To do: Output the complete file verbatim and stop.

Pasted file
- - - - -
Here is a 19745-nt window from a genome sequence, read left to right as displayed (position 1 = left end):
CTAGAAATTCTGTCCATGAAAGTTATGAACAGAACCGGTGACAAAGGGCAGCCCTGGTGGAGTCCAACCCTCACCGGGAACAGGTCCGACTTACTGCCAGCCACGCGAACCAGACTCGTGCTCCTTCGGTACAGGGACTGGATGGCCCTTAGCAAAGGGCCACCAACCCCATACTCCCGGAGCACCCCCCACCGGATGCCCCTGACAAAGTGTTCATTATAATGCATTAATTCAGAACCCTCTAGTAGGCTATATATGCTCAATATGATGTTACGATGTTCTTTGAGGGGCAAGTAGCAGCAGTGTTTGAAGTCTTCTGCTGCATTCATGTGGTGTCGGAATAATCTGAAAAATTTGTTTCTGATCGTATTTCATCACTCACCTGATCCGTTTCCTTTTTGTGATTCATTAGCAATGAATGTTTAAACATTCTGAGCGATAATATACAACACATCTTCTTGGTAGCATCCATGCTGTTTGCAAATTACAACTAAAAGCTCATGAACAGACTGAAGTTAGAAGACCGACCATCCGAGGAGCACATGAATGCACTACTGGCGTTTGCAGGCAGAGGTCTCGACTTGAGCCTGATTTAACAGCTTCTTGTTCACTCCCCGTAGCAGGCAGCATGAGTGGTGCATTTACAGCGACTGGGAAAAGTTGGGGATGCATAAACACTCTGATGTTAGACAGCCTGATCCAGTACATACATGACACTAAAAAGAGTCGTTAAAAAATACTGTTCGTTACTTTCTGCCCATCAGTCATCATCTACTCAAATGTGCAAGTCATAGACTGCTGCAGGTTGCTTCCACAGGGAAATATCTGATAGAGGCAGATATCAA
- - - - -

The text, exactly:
Here is a 19745-nt window from a genome sequence, read left to right as displayed (position 1 = left end):
CTAGAAATTCTGTCCATGAAAGTTATGAACAGAACCGGTGACAAAGGGCAGCCCTGGTGGAGTCCAACCCTCACCGGGAACAGGTCCGACTTACTGCCAGCCACGCGAACCAGACTCGTGCTCCTTCGGTACAGGGACTGGATGGCCCTTAGCAAAGGGCCACCAACCCCATACTCCCGGAGCACCCCCCACCGGATGCCCCTGACAAAGTGTTCATTATAATGCATTAATTCAGAACCCTCTAGTAGGCTATATATGCTCAATATGATGTTACGATGTTCTTTGAGGGGCAAGTAGCAGCAGTGTTTGAAGTCTTCTGCTGCATTCATGTGGTGTCGGAATAATCTGAAAAATTTGTTTCTGATCGTATTTCATCACTCACCTGATCCGTTTCCTTTTTGTGATTCATTAGCAATGAATGTTTAAACATTCTGAGCGATAATATACAACACATCTTCTTGGTAGCATCCATGCTGTTTGCAAATTACAACTAAAAGCTCATGAACAGACTGAAGTTAGAAGACCGACCATCCGAGGAGCACATGAATGCACTACTGGCGTTTGCAGGCAGAGGTCTCGACTTGAGCCTGATTTAACAGCTTCTTGTTCACTCCCCGTAGCAGGCAGCATGAGTGGTGCATTTACAGCGACTGGGAAAAGTTGGGGATGCATAAACACTCTGATGTTAGACAGCCTGATCCAGTACATACATGACACTAAAAAGAGTCGTTAAAAAATACTGTTCGTTACTTTCTGCCCATCAGTCATCATCTACTCAAATGTGCAAGTCATAGACTGCTGCAGGTTGCTTCCACAGGGAAATATCTGATAGAGGCAGATATCAA